There are a couple of things you can do to thwart password cracking. The important thing for you to know is that, since the dictionary attack method usually takes far less time than the brute-force attack, you don't want to choose a password that is the thief's dictionary. Assume the dictionary consists of several million passwords. That means never using something simple like a word or name followed by a number, a consecutive string of numbers, a compound word, two words strung together, or any password that is too short. You can test your potential password against one such password dictionary here.
In order to thwart the brute force attack that may follow--depending on how much time the thief wants to dedicate to his cracking effort--you should make what is called a "strong" password. This is simply a password that can withstand a brute-force attack for a long period of time. A strong password consists of a long string of a combination of upper and lower case letters, numbers, and "special" characters (like &, ^, /, +, ?, etc.). This gives you, if I added them together correctly, a set of 94 possible choices for each character in your password. If you choose 15 of these in a random order, that will give the thief a set of 94 to the fifteenth power of possible passwords that he will have to search through to be certain that one of them is yours. That is roughly 2.86 x 1029 passwords. Given the current state of computer technology, a thief with a desktop computer and a fast GPU can generate, hash, and compare to the hash of your password about ten billion password guesses per second. Commercial password cracking computers can manage something in the neighborhood of three trillion password guesses per second. That means that with a commercial password cracker, it would take a thief something like nine billion years to crack your fifteen-digit password. The makers of some of our current encryption tools are suggesting that you use 20 characters or more. My feeling is that is overkill. But they are probably just being conservative, since no one can predict the password cracking capabilities that could exist in fifty or a hundred years. There is also something called "hash collision" which reduces the number of guesses needed, but that is beyond the scope of this article. Let's compare nine billion years to the length of time it would take a thief to crack a weak, eight-character password composed of lower case letters and numbers only--about one second. That means the thief can either try to crack your strong, 15-character password or the millions of weak passwords he may have on his stolen list. Which do you think he will go for? The thing you need to take away from this article is simply that it is worth the effort for you to use strong passwords.
To prevent a thief from getting your passwords out of your computer, make sure your passwords are not in your computer. Most passwords are stolen out of computers, because people allow internet browsers to remember their passwords. Never do this with sensitive passwords. Also, it is a good practice to not store even encrypted passwords on your computer. Use an encrypted USB stick instead, or at least an unencrypted USB stick with an encrypted file of passwords.
Many people believe, for some reason, that trying to create strong passwords is a waste of time, because you will not be able to deal with using several strong passwords. That is absolutely untrue. But let's assume that you have a bad memory and need to store little-used passwords somewhere. There are a number of ways of doing this.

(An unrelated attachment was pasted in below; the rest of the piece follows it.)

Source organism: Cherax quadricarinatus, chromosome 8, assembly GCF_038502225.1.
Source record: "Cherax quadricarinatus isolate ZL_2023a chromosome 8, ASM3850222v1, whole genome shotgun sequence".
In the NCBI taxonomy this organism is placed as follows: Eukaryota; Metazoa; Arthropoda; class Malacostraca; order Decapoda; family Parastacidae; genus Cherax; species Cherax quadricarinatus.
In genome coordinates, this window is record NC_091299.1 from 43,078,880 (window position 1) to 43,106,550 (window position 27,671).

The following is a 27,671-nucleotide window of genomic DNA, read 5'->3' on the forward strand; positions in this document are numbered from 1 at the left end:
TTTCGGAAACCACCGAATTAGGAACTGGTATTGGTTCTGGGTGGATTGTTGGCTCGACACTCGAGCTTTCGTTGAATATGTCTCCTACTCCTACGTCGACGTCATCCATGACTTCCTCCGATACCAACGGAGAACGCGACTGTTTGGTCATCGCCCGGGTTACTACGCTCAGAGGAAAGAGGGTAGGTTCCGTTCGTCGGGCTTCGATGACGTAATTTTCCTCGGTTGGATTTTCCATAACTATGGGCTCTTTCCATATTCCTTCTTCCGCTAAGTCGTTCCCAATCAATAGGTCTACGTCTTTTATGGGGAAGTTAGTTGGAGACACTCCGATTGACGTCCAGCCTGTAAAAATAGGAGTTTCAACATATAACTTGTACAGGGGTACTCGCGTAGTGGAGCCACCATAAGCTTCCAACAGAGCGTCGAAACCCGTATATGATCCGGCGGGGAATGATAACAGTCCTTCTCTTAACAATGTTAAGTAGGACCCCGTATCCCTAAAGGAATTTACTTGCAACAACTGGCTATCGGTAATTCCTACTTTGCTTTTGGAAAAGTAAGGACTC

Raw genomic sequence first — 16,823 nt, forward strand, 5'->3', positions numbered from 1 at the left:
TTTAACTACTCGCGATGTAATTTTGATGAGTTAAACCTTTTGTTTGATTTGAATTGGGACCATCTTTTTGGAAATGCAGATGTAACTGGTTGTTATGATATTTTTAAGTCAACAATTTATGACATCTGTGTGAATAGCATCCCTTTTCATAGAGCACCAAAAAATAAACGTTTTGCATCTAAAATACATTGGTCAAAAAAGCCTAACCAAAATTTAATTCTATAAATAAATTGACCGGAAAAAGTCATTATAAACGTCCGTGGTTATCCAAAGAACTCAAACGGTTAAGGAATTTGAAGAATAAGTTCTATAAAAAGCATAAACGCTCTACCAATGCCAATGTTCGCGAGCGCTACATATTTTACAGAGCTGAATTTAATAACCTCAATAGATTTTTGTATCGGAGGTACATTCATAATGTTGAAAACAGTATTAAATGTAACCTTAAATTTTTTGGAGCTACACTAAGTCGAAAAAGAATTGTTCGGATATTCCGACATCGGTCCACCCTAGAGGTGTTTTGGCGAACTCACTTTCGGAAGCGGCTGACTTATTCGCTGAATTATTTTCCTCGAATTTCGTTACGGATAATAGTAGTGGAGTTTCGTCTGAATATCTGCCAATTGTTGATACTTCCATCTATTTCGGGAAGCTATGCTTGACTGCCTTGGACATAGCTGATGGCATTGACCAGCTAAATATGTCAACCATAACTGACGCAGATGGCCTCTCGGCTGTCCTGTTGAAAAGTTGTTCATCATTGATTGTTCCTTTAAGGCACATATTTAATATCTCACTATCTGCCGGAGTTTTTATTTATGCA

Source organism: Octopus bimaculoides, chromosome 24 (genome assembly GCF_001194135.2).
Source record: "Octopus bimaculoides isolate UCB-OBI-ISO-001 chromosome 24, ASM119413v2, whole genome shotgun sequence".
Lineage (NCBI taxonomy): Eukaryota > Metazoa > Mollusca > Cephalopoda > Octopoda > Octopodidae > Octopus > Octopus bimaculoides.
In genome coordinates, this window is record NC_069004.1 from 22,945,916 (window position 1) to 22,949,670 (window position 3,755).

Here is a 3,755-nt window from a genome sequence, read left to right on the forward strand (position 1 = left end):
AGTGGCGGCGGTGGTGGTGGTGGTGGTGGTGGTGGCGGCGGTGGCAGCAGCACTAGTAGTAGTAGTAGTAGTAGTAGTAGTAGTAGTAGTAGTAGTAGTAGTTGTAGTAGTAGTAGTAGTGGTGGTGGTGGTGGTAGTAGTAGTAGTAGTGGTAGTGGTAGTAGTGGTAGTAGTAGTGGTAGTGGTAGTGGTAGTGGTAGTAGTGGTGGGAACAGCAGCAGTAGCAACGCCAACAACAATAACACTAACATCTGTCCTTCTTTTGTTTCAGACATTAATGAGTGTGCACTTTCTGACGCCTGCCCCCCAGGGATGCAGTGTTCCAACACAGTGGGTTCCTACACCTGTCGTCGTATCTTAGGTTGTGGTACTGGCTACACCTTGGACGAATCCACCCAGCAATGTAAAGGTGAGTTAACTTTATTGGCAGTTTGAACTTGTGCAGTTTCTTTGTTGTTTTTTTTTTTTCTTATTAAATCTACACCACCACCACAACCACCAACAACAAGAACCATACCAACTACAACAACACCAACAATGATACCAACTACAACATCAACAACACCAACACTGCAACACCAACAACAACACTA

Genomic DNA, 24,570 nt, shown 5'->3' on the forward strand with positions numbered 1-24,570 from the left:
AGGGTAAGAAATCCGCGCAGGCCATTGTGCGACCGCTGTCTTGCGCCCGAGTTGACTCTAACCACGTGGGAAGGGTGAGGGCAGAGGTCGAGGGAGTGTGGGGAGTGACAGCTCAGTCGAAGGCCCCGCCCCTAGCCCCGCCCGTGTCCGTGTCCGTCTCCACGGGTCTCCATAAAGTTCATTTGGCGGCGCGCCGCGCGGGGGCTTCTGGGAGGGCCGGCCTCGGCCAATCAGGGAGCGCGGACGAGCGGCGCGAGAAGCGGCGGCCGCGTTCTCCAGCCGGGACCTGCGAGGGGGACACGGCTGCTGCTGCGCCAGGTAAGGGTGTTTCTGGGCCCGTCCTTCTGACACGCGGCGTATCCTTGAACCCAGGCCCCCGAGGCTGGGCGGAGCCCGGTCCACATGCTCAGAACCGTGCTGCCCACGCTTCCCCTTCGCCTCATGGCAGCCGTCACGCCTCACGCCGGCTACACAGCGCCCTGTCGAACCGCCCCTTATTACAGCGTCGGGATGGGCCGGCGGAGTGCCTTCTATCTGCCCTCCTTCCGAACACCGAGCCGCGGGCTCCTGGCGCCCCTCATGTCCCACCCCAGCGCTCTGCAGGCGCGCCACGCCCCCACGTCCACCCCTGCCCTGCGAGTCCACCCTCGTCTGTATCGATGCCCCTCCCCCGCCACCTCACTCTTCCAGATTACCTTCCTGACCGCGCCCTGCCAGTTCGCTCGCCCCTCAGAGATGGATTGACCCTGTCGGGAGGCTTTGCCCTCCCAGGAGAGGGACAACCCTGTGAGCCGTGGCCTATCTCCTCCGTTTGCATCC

The first is the least secure, but will work against all remotely-located thieves, and it's free. This is to simply write down your passwords on a piece of paper and stick it into your desk drawer. You should also make copies of your passwords and put them somewhere else, like a safe deposit box, just in case your house burns down. You may consider this method for storing passwords to accounts for which it would not be the end of the world if the passwords were stolen, like your Pandora account.
Another way that is still free, but more secure, is to put your passwords into an encrypted file. This works against both remote and local thieves. The password to the encrypted file is your master password that you will use nearly every day, and are therefore, unlikely to forget. So, the only password you have to remember is your master password. Put this encrypted file on a thumb drive. Don't forget to make at least two backup copies.
Another method that is somewhat secure, meaning less secure than the method just mentioned, is to use a base password that consists of maybe eight or ten characters. Then follow this with a series of perhaps four other unique characters. So, each of your passwords that you have for email, bank, and other online accounts will consist of your base password followed by a different four characters for each password. Then you only have to remember one base password and several four character passwords. A system that uses a more secure variation of this is the Qwertycard. With either my suggested system or the Qwertycard, you may not have to store your passwords. You may be able to remember them all. Or, for even more security, you could use eight-character unique parts of your passwords and store them in an encrypted file and remember your base password.
The most secure method of storing passwords begins with a hardware-encrypted USB stick. Then encrypt a password file yourself and add it to your hardware-encrpypted USB stick. This gives you doubly-encrypted password files. I always question manufacturers that claim that their USB sticks are hardware-encrypted if the USB sticks don't have physical buttons that you press with your finger. In my opinion, USB sticks that are merely software-encrypted by the manufacturer are not to be trusted. For maximum security, look for hardware-encrypted USB sticks that are FIPS-compliant.
The last method, which I do not suggest, is to use a service like LastPass. I don't recommend this for two reasons. The first is that it costs money, and even worse, you pay a monthly software subscription fee. The second reason is that if your master password is stolen from the the password service's servers, every password you have will be in the hands of the thief. In my opinion, it is always better to store sensitive passwords and data yourself than to trust a third party with them.
The bottom line is that there really is no excuse for not using strong passwords on all of your accounts, because you now have multiple methods of ensuring that you won't forget them and be locked out of your accounts.
Two-factor authentication is a way of improving your account security even more than by using strong, securely-stored passwords. I'll discuss two-factor authentication in a later article.